"As of now I'm a vegetarian, and this is Bat-Cow!" With one scene Grant Morrison perfectly encapsulated why Damian Wayne is my favorite Robin to ever don the red & green tights. After putting down 20 men in a slaughter house (one by cutting his Achilles' heels), it's clear Damian was raised by assassins. Also his petulant little "ttt" verbal tick has clearly demonstrated his lack of patience from a spoiled upbringing. What was less clear during the introduction of Damian, but has been growing exponentially since Bruce's trip through time, is whether he can be a real boy, or at least fake it when not in tights. Animals once again save the day. Between Titus and Bat-Cow, Morrison showed us there's the soul of a little boy under all of those jaded layers.
Ambush Bug: THE WALKING DEAD #100 (Image Comics/Skybound) This year, the moment hat hit me the hardest was the one that made me cringe the most. In this issue, Robert Kirkman took a character we never thought would die and killed him. But it wasn’t even the death of Glenn that hit me so hard, but the brutal way in which is happened. Just as Rick and the rest of the survivors were forced to hear and see every dull and sickening thud as Negan smashed in his skull to mush, we as the reader were forced to experience it as well. After reading this issue, I felt physically ill and if a single comic can do that to me, I can’t help but call it good. This is just another indicator of why THE WALKING DEAD continues to be the best comics has to offer. Heartbreaking and memorable stuff.
Ambush Bug: HAPPY (Image Comics) Though the series finished this year, I have to go with HAPPY from Grant Morrison and Darick Robertson. This is the Grant Morrison I love to read and the same Morrison who gave us WE3. It’s Morrison telling us a slightly odd, but petty grounded tale of a down on his luck detective, a lecherous Santa Claus, a missing girl, and a little blue flying unicorn. It’s got just enough weirdness to know it’s from Morrison, but what I love the most about this miniseries is the fact that it is Morrison at his most coherent and that’s the kind of Morrison story I don’t get enough of. Plus, Robertson brings his A-game visually making a cartoonish blue horse feel right at home in the gritty world of gangsters, drugs, child porn, and guys who get off wearing a cockroach costume. Original and amazing in every one of its four issues, HAPPY was my favorite miniature series of the year.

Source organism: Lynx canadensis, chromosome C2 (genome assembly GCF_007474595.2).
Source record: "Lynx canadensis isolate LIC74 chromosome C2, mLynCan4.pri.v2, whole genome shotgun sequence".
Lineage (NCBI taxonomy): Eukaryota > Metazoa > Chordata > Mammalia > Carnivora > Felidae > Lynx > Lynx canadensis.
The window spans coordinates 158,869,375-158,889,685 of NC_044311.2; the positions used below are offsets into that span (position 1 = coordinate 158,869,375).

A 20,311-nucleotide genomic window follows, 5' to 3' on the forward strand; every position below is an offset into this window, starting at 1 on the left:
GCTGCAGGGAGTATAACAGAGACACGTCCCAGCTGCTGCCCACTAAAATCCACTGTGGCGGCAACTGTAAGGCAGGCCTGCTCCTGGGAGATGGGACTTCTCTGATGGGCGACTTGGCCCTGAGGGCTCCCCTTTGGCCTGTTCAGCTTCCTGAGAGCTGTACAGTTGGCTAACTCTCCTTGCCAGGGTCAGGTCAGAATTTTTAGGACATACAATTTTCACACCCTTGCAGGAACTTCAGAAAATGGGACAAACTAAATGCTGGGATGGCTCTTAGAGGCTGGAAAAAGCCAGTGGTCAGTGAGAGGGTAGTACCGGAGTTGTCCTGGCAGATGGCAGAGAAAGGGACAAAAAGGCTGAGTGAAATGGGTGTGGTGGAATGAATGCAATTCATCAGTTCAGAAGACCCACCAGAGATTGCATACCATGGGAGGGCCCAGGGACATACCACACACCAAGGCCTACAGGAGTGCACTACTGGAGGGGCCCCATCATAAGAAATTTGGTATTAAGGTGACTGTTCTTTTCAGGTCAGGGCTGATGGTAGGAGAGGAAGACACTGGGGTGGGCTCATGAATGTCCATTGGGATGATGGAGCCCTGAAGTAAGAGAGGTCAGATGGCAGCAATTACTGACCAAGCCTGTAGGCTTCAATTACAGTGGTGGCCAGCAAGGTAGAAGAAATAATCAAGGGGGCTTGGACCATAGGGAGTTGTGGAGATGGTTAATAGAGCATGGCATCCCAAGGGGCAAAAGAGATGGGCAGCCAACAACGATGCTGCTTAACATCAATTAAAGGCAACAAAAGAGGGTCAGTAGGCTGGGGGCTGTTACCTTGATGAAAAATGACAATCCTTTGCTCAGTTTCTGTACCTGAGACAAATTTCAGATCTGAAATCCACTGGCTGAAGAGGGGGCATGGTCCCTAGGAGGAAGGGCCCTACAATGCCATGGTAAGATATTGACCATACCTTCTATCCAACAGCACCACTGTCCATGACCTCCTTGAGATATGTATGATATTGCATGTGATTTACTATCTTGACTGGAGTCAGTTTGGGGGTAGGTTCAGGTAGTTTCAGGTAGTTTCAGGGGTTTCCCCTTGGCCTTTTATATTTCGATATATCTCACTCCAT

Humphrey Lee: THE ROCKETEER: CARGO OF DOOM (IDW Publishing)
I don’t want to qualify this book as I really did enjoy the hell out of it, but I did not really read much in the way of mini-series this year. The perks of this gig is that we tend to get a lot of previews of first issues (people gotta pimp yo) and any mini that comes across my eyes that looks promising usually goes into the “wait for a trade” brain file. But this series I couldn’t pass up on and it didn’t disappoint. Mark Waid takes the pulp goodness that is the Rocketeer, puts him and his sexy lady (and another, plucky assistant gal) and puts them against motherfucking dinosaurs and then Chris Samnee draws the shit out of that premise. How can you not love this book? Answer: You Can’t.
Henry Higgins is My Homeboy: HAPPY! (Image Comics)
Because Grant Morrison can’t leave any good ideas for the rest of us, he decided to write one of the most inventive noir stories I’ve ever seen. By matching the hardboiled Nick with the bouncy Happy, Morrison found one of the most entertaining duos of the year, and a holiday comic I’ll reread every year.
Matt Adler: HAPPY (Image Comics)
Take one of my favorite writers, Grant Morrison, and one my favorite artists, Darick Robertson, and put them together… well, duh, of course I was going to like this. But both writer and artist continue to surprise me with their versatility. Morrison, known for his way out there concepts, tricks us at first by opening with a hyper-gritty, street level book (that seems more than likely to be a bit of satire of Robertson's frequent collaborator, Garth Ennis), and then turns it on its head by bringing in Happy The Horse, a little girl's imaginary friend who is desperately seeking the help of the book's protagonist, Nick Sax, the archetypal hard-bitten anti-hero. Robertson excels equally at portraying the book's gruesome action, as well the ridiculous moments involving a cartoon who has invaded our world. There's still one issue to go, but even so, it's not too soon for me to call this my favorite miniseries of 2012.
Masked Man: GODZILLA: THE HALF CENTURY WAR (IDW Publishing)
To be honest, I didn’t read many mini-series in 2012- MINUTEMEN, ROCKETEER, a few others. But the one that impressed me the most was IDW’s seemingly blank check to James Stokoe. Just letting Stokoe do whatever the heck he wanted to do with the King of Monsters. So with his massively detailed pages, Stokoe has gone over Godzilla’s career (streamlining it as he goes) through the eyes of one of the poor saps that have tried to kill him, Ota Murakami. Through this Japanese soldier, Stokoe manages to ask questions about what can one man do- or even the world against the likes of Godzilla. And in true human ingenuity, other characters attempt to ‘weaponize’ Godzilla for their own purposes. All the while Godzilla moves through the decades, 1950-2000, duking it out with fellow monsters amidst massive amounts of destruction that Stokoe can depict so well. And while each issue is fun on its own, it’s when it’s collected that true magic of the story comes out.